THE BAD
Pau Gasol looked like a sad panda out there. Gasol couldn’t get anything going in the offense and was even missing bunnies out there. He still got his eighth consecutive double double but he got his last few points (he finished with 10 points and 13 boards) when the game was pretty much decided. Gasol looked weary for the most part and I wonder if the trade rumors are starting to take a toll on him.

I would definitely like to see better pick-and-roll play. Our fearless leader, Darius, brought up the fact that the guards are giving up their dribble too early on the pick-and-roll. It pretty much stops the offense and it gives the defense a chance to swarm on the guards.

We saw some of that in the fourth quarter and the Lakers, notorious for blowing leads, gave up a 20-point lead that they built in the 3rd quarter. The Suns managed to cut it down to 5 (with a spectacular Shannon Brown putback slam… hey, remember him?!) before the starters came back to put away the mess. As much as the bench played well, they can’t give up big leads like this. They looked more hesitant in the fourth quarter, quite the opposite from what we saw in the second quarter. Put it away next time, bench, since the starters need as much as rest as they can in this compressed season.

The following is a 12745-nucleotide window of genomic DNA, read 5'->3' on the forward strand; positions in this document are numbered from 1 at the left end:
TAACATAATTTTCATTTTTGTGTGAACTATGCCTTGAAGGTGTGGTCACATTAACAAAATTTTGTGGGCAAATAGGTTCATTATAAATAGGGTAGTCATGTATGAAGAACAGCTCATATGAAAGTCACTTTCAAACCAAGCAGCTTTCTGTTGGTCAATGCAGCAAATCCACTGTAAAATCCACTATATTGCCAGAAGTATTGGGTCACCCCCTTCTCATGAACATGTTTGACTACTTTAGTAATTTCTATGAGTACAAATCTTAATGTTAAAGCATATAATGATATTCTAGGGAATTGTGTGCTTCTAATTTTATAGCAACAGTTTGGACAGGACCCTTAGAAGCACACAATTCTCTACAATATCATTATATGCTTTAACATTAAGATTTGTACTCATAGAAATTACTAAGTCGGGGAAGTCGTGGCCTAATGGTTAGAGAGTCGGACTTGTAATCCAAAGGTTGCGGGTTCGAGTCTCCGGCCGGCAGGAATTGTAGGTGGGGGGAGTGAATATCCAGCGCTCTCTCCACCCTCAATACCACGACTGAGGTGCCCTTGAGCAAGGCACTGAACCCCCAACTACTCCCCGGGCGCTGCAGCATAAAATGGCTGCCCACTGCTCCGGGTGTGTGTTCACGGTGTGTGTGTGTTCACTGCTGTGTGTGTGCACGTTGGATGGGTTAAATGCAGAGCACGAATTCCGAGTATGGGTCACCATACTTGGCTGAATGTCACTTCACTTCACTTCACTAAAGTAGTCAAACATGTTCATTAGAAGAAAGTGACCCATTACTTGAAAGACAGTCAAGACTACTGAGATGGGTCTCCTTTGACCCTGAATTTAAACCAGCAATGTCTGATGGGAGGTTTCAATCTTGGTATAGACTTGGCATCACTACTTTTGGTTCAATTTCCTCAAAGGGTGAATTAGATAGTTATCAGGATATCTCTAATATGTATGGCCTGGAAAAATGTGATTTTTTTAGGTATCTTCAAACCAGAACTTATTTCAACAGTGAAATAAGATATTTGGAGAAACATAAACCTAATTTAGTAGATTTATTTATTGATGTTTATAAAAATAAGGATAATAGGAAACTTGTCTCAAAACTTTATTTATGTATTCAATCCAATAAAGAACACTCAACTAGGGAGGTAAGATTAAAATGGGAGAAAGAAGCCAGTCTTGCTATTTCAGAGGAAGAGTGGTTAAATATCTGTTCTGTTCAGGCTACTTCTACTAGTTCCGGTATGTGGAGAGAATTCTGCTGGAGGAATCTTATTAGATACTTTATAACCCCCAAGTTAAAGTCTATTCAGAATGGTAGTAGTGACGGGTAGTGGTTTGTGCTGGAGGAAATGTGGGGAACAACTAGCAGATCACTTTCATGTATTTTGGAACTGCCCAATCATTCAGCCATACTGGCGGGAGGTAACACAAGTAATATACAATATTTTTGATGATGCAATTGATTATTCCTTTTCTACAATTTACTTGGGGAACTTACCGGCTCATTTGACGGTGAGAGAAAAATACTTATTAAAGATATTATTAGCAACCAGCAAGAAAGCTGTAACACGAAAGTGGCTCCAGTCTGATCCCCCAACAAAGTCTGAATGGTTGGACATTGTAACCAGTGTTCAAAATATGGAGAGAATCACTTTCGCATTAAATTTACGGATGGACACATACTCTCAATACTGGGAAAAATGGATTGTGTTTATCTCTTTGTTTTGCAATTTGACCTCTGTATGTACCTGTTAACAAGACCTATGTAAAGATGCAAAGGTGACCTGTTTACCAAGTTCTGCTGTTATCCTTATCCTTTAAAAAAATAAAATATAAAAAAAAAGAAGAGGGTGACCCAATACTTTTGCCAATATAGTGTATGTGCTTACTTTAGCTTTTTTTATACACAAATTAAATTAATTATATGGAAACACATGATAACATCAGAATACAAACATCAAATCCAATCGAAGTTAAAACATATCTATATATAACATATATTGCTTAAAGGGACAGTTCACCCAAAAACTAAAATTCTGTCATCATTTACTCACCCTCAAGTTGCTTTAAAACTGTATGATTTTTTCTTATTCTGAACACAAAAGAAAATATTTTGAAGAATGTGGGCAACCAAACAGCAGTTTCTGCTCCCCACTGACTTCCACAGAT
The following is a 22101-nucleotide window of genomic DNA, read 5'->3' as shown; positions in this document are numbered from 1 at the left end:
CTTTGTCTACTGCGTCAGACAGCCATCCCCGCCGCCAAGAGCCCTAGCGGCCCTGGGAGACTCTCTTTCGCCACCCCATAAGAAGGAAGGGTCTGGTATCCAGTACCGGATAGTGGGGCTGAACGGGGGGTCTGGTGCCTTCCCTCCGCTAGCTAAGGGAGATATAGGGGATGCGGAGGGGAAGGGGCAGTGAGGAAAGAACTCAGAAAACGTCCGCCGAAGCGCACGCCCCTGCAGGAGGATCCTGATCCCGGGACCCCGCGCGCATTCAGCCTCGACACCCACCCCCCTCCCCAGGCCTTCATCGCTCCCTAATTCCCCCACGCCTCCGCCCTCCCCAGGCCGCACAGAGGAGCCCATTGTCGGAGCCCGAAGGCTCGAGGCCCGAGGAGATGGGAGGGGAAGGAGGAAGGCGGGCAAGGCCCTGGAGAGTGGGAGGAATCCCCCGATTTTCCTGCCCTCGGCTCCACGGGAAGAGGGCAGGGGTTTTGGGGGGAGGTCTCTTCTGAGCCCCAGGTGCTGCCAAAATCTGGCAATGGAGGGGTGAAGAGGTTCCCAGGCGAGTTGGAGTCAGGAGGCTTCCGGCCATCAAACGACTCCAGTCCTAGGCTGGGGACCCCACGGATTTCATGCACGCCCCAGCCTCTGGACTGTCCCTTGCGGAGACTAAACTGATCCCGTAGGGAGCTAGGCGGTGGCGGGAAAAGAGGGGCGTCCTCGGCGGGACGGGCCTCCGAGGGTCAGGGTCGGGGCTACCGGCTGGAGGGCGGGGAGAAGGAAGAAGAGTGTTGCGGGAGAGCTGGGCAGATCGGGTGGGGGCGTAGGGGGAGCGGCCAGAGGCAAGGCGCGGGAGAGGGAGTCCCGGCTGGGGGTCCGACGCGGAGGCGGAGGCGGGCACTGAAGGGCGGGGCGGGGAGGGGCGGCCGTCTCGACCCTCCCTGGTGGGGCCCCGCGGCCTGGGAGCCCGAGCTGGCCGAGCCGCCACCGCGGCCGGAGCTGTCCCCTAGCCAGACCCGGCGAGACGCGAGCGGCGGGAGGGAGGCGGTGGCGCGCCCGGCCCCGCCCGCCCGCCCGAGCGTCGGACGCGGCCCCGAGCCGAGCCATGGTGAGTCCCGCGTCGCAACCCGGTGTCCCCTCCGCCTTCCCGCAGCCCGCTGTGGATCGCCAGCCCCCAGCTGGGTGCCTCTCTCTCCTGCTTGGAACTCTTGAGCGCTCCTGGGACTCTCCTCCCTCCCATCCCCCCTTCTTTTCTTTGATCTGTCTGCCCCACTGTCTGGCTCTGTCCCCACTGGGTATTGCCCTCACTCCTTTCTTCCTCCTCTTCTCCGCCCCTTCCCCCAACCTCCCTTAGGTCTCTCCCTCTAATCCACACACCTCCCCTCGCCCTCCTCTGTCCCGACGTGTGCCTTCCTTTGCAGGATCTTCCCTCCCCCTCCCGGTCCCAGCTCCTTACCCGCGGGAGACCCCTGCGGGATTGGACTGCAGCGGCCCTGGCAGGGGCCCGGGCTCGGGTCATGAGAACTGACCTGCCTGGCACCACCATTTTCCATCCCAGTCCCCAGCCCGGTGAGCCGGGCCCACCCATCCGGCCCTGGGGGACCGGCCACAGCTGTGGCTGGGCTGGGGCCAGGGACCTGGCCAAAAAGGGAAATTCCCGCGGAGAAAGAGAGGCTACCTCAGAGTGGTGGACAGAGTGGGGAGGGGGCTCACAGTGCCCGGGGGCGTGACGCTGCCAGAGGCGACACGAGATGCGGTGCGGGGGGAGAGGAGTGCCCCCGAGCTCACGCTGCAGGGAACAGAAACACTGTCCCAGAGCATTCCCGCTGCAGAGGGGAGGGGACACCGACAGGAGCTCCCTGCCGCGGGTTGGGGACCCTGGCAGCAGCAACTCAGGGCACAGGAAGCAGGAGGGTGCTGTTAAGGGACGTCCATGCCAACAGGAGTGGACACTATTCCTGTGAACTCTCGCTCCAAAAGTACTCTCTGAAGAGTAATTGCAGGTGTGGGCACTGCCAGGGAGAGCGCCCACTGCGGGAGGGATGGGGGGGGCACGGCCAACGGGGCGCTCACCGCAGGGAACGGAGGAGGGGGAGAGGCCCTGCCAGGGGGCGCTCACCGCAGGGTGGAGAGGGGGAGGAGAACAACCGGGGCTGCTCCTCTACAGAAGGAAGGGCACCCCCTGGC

Before the Suns hit that wall in the 3rd quarter, the Lakers couldn’t stop Marcin Gortat. Gortat eventually ended up with 21 points and 16 rebounds but he was less effective in the second half (he had 14 by halftime).

Also, Shannon Brown exploded for 15 points in limited time. I’m sure the Lakers miss his production. Even if he took questionable shots. Right? No? Let’s move on.

THE UGLY
Lakers had 19 turnovers (Suns had 17). Most of this sloppiness occurred in the first half. Steve Blake threw some careless passes. Andrew Bynum still doesn’t seem to know what to do when he draws a two-team. At least, it was against the Suns… and a helter-skelter Suns team at that. Can’t do that against a disciplined team like the Spurs or the Bulls.